METHODS: Immunohistochemical analysis was performed to examine the expression and clinical significance of LIMK1 in CRC samples. Loss- and gain-of-function assay was performed to investigate the effects of aberrant expression on cellular biological behaviour of CRC cells in vitro and in vivo. Immunoblotting and immunoprecipitation was used to screen LIMK1-related signalling pathways and downstream factors.
RESULTS: In this study, our results showed that LIMK1 was upregulated in CRC tissues and localised in both the cytoplasm and the nucleus of CRC cells. Overexpression of LIMK1 in cytoplasmic and nuclear subcellular compartments was closely related to tumour metastasis and poor prognosis of CRC patients. Enhanced expression of cytoplasmic and nuclear LIMK1 significantly increased cell proliferation and migration by driving epithelial-mesenchymal transition and activating the PI3K/Akt signal pathway in vitro as well as promoting growth and metastasis of CRC xenografts, whereas opposite effects were achieved in LIMK1-silenced cells. Furthermore, we identified two tumour metastasis-associated proteins, MYH9 and ACTN4, as direct targets of LIMK1, which were required for a LIMK1-mediated aggressive phenotype.
CONCLUSIONS: These findings indicate that LIMK1 plays a critical role in promoting CRC progression at subcellular level. Our findings provide new insights into the metastasis of CRC and advocate for the development of clinical intervention strategies against advanced CRC.
This study aimed to explore whether the downregulation of LIM kinase 1 (LIMK1)-actin depolymerization factor (ADF, also known as destrin)/cofilin by diallyl disulfide (DADS) inhibited the migration and invasion of colon cancer. Previous studies have shown that silencing LIMK1 could significantly enhance the inhibitory effect of DADS on colon cancer cell migration and invasion, suggesting that LIMK1 was a target molecule of DADS, which needed further confirmation. This study reported that LIMK1 and destrin were highly expressed in colon cancer and associated with poor prognosis of patients with colon cancer. Also, the expression of LIMK1 was positively correlated with the expression of destrin. The overexpression of LIMK1 significantly promoted colon cancer cell migration and invasion. DADS obviously inhibited migration and invasion by suppressing the phosphorylation of ADF/cofilin via downregulation of LIMK1 in colon cancer cells. Furthermore, DADS-induced suppression of cell proliferation was enhanced and antagonized by the knockdown and overexpression of LIMK1 in vitro and in vivo, respectively. Similar results were observed for DADS-induced changes in the expression of vimentin, CD34, Ki-67, and E-cadherin in xenografted tumors. These results indicated that LIMK1 was a potential target molecule for the inhibitory effect of DADS on colon cancer cell migration and invasion.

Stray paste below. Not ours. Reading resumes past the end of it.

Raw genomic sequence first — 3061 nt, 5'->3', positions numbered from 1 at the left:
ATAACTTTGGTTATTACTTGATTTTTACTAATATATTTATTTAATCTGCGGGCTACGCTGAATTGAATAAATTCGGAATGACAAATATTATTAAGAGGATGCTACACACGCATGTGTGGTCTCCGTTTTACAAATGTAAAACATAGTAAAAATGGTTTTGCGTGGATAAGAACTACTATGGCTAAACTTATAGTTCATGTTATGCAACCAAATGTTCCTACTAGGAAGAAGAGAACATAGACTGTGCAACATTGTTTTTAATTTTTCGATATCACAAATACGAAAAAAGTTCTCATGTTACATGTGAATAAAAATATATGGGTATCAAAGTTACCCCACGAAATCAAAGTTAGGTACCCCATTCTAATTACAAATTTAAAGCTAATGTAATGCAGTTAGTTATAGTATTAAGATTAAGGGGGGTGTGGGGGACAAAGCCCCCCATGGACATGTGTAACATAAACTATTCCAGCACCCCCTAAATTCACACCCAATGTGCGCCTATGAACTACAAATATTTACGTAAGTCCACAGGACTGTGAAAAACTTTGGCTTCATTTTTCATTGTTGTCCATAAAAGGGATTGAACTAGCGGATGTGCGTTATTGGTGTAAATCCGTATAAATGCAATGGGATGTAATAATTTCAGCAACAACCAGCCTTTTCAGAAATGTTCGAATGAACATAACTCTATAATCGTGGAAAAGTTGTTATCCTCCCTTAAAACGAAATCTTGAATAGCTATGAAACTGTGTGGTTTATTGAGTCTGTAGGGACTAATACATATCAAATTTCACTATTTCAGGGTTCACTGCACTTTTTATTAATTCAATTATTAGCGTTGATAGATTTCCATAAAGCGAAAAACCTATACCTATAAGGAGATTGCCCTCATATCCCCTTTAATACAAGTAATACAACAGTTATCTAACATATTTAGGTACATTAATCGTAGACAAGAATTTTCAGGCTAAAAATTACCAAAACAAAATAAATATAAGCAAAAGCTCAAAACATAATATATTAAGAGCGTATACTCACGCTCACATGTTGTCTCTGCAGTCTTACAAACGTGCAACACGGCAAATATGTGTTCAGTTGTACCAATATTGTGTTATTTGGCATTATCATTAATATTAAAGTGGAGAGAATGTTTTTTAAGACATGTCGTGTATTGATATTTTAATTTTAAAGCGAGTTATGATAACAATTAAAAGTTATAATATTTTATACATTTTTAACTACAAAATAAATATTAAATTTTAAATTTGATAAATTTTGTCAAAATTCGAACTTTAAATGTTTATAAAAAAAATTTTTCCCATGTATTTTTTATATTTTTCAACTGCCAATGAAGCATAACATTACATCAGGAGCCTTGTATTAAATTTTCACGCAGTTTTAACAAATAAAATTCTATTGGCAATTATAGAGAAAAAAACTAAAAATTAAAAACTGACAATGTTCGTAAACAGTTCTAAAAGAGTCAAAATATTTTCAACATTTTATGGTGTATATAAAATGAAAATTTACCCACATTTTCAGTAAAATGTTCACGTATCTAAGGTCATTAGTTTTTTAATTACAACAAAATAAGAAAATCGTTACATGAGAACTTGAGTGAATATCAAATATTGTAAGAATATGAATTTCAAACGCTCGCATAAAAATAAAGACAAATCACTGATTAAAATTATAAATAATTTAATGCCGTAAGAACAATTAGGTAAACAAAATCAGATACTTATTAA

Ohishi T, Yoshida H, Katori M, et al.Tankyrase-Binding Protein TNKS1BP1 Regulates Actin Cytoskeleton Rearrangement and Cancer Cell Invasion.
Cancer Res. 2017; 77(9):2328-2338 [PubMed
] Related Publications
Tankyrase, a PARP that promotes telomere elongation and Wnt/β-catenin signaling, has various binding partners, suggesting that it has as-yet unidentified functions. Here, we report that the tankyrase-binding protein TNKS1BP1 regulates actin cytoskeleton and cancer cell invasion, which is closely associated with cancer progression. TNKS1BP1 colocalized with actin filaments and negatively regulated cell invasion. In TNKS1BP1-depleted cells, actin filament dynamics, focal adhesion, and lamellipodia ruffling were increased with activation of the ROCK/LIMK/cofilin pathway. TNKS1BP1 bound the actin-capping protein CapZA2. TNKS1BP1 depletion dissociated CapZA2 from the cytoskeleton, leading to cofilin phosphorylation and enhanced cell invasion. Tankyrase overexpression increased cofilin phosphorylation, dissociated CapZA2 from cytoskeleton, and enhanced cell invasion in a PARP activity-dependent manner. In clinical samples of pancreatic cancer, TNKS1BP1 expression was reduced in invasive regions. We propose that the tankyrase-TNKS1BP1 axis constitutes a posttranslational modulator of cell invasion whose aberration promotes cancer malignancy.
Mechanical stress is pervasive in egress routes of malignancy, yet the intrinsic effects of force on tumour cells remain poorly understood. Here, we demonstrate that frictional force characteristic of flow in the lymphatics stimulates YAP1 to drive cancer cell migration; whereas intensities of fluid wall shear stress (WSS) typical of venous or arterial flow inhibit taxis. YAP1, but not TAZ, is strictly required for WSS-enhanced cell movement, as blockade of YAP1, TEAD1-4 or the YAP1-TEAD interaction reduces cellular velocity to levels observed without flow. Silencing of TEAD phenocopies loss of YAP1, implicating transcriptional transactivation function in mediating force-enhanced cell migration. WSS dictates expression of a network of YAP1 effectors with executive roles in invasion, chemotaxis and adhesion downstream of the ROCK-LIMK-cofilin signalling axis. Altogether, these data implicate YAP1 as a fluid mechanosensor that functions to regulate genes that promote metastasis.